In the Reiki tradition, students are offered attunements. Attunements are much like the gifts the wizard offered. They are simply a way for a teacher to acknowledge a student for the healer that she or he truly is, her or his true nature. That simple gesture packs a powerful punch. Attunements can be likened to the journey Dorothy had to take in order to recognize the she had the power to go home all along. She just needed a reminder. The power was not really in the shoes, it was in the wearer.

Yoga, too, is a path of remembering our true nature, our innate power that does not come from sweating through a 90 minute workout, but from acknowledging the preciousness of our own life force (Reiki, Prana). And recognizing that same life force in all beings, past, present and future!

 

Quiet, Please!

In 2012, I learned to embrace the part of me that is a 'textbook' introvert. In Quiet by Susan Cain, I found comfort in knowing that I am not abnormal in my desire for solitude and silence. The book is well-written, and contains lots of support, not only in the form of personal anecdotes, but also in extensive research from psychology to neuroscience. This book not only helped me to understand myself a little better, it also gave me a new understanding of, and thereby compassion for, the whole of humanity, which includes me!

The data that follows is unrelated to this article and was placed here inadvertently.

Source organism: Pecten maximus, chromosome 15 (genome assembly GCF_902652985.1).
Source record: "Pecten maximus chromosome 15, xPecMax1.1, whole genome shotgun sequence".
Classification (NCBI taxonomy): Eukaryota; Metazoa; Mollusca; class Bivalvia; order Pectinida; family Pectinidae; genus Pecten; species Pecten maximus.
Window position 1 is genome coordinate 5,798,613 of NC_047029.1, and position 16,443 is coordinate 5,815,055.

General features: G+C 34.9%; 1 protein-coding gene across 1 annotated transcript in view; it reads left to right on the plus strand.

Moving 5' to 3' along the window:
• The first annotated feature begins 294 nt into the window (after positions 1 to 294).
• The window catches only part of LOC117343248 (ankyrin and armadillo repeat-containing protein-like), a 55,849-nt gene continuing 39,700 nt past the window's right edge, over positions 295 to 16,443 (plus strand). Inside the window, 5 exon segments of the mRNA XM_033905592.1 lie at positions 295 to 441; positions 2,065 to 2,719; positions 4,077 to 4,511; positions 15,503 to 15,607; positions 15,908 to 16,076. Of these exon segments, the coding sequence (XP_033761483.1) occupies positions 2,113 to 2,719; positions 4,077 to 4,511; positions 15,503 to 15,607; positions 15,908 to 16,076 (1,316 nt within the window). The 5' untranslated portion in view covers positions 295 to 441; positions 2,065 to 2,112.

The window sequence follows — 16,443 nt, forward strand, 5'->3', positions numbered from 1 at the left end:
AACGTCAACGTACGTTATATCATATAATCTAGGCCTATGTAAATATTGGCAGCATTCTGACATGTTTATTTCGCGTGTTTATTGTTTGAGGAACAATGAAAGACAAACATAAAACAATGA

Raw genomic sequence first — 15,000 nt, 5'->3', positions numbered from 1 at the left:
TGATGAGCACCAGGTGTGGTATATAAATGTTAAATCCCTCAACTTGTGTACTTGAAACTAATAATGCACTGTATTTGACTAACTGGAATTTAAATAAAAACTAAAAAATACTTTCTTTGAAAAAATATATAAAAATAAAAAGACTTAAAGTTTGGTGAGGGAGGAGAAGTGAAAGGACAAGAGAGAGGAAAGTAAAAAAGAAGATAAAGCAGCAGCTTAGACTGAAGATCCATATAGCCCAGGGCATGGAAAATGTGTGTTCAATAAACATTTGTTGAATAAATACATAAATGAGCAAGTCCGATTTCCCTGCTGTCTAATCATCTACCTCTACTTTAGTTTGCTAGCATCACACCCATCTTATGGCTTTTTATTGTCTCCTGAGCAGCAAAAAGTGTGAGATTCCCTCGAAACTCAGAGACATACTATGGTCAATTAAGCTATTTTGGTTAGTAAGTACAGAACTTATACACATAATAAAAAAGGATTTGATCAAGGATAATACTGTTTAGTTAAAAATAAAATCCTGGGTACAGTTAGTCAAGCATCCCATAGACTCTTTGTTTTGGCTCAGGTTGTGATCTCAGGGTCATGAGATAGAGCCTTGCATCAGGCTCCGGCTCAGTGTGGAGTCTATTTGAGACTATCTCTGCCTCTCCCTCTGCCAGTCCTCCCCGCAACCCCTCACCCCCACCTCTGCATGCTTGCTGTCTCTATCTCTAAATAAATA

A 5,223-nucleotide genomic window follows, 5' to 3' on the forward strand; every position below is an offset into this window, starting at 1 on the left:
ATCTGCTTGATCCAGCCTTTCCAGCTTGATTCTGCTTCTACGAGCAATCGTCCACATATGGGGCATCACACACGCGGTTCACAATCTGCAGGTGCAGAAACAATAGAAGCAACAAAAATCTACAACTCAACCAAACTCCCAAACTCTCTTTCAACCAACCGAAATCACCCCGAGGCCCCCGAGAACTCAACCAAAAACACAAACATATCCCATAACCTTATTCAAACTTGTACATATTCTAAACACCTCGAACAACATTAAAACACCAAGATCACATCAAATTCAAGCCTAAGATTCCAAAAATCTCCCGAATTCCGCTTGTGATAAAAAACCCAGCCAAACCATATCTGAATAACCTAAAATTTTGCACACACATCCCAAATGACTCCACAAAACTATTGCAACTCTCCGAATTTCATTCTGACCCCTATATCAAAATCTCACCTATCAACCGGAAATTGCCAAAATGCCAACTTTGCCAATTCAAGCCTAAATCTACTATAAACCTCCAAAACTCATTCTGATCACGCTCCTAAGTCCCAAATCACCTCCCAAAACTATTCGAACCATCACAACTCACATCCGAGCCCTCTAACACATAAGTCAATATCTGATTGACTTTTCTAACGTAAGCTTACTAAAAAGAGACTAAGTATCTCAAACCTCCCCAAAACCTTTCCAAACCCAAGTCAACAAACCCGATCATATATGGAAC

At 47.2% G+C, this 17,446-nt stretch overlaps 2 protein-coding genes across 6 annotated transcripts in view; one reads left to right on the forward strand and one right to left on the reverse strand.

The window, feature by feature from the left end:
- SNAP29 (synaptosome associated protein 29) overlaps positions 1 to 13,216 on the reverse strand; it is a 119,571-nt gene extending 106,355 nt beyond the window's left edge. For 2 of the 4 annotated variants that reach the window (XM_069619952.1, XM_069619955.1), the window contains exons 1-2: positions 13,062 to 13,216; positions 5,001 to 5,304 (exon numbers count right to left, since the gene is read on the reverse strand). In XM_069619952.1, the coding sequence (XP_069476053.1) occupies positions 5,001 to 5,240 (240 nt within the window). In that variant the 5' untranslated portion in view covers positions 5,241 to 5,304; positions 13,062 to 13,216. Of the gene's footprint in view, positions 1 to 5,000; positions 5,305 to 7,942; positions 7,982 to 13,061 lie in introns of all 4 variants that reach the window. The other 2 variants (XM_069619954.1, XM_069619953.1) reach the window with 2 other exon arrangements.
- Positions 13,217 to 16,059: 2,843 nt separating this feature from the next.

I highly recommend this book to EVERYONE, whether you identify as introvert or extrovert or some of both (as most of us are, with strong preferences for one end of the spectrum), who wants to get along better with themselves and others. Thank you, Susan Cain!

Yoga IS Meditation

I'm tired of being called a teacher of yoga and meditation. Yoga IS meditation!

It seems that in recent years, yoga has been decoupled from its meditative foundation, which is, of course, antithetical to "yoga."

Yoga means 'union,' so if we treat meditation as something separate, it is no longer yoga. And yet, fitness studios all over the world seem to have been convinced somehow that asana practice equals yoga. True, asana can be practiced meditatively. But how often is that the case, when there is music playing and students are cued to move rapidly from one pose to the next in a so-called flow? "Vinyasa" is not the same as choreography, although sometimes they resemble each other.

Teaching

Simple is not easy. Teaching is neither simple nor easy. Just because a person is an expert in some area does not mean that person is also a good teacher. And just because a person is good at something does not mean that person must pursue it further. Being a teacher of yoga is not necessarily the pinnacle of yoga practice. The ability to master complex asanas does not necessarily translate into being a good teacher.

What makes a good teacher of anything? First of all, one cannot teach what one doesn't know. But it takes more than knowledge. Good teachers must also have integrity and authenticity to mentor others in the discipline. Parker Palmer wrote that
we don't just teach what we know, we also teach who we are. The yoga tradition is a powerful path to discovering the true self. Then why aren't all yogis teachers? If one is true to one's self, then the yogi is already a teacher.